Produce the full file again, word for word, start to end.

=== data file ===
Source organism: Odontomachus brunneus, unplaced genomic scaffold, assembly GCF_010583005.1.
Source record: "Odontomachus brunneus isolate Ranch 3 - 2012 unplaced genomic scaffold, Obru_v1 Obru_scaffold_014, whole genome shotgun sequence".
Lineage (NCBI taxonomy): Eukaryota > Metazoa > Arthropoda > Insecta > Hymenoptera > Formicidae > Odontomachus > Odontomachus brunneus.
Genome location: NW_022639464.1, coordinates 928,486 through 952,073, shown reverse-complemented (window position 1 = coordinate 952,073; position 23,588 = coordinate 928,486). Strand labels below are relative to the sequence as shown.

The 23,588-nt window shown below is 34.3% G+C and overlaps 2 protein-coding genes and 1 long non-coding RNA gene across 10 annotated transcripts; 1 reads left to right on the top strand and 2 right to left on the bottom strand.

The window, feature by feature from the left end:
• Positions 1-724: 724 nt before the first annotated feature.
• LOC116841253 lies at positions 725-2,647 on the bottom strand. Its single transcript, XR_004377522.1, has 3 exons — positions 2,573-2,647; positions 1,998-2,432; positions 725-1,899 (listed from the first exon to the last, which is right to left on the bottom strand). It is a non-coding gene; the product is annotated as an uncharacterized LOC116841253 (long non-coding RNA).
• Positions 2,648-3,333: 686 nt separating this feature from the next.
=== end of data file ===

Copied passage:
Source organism: Odontomachus brunneus, unplaced genomic scaffold, assembly GCF_010583005.1.
Source record: "Odontomachus brunneus isolate Ranch 3 - 2012 unplaced genomic scaffold, Obru_v1 Obru_scaffold_014, whole genome shotgun sequence".
Lineage (NCBI taxonomy): Eukaryota > Metazoa > Arthropoda > Insecta > Hymenoptera > Formicidae > Odontomachus > Odontomachus brunneus.
Genome location: NW_022639464.1, coordinates 928,486 through 952,073, shown reverse-complemented (window position 1 = coordinate 952,073; position 23,588 = coordinate 928,486). Strand labels below are relative to the sequence as shown.

The 23,588-nt window shown below is 34.3% G+C and overlaps 2 protein-coding genes and 1 long non-coding RNA gene across 10 annotated transcripts; 1 reads left to right on the top strand and 2 right to left on the bottom strand.

The window, feature by feature from the left end:
• Positions 1-724: 724 nt before the first annotated feature.
• LOC116841253 lies at positions 725-2,647 on the bottom strand. Its single transcript, XR_004377522.1, has 3 exons — positions 2,573-2,647; positions 1,998-2,432; positions 725-1,899 (listed from the first exon to the last, which is right to left on the bottom strand). It is a non-coding gene; the product is annotated as an uncharacterized LOC116841253 (long non-coding RNA).
• Positions 2,648-3,333: 686 nt separating this feature from the next.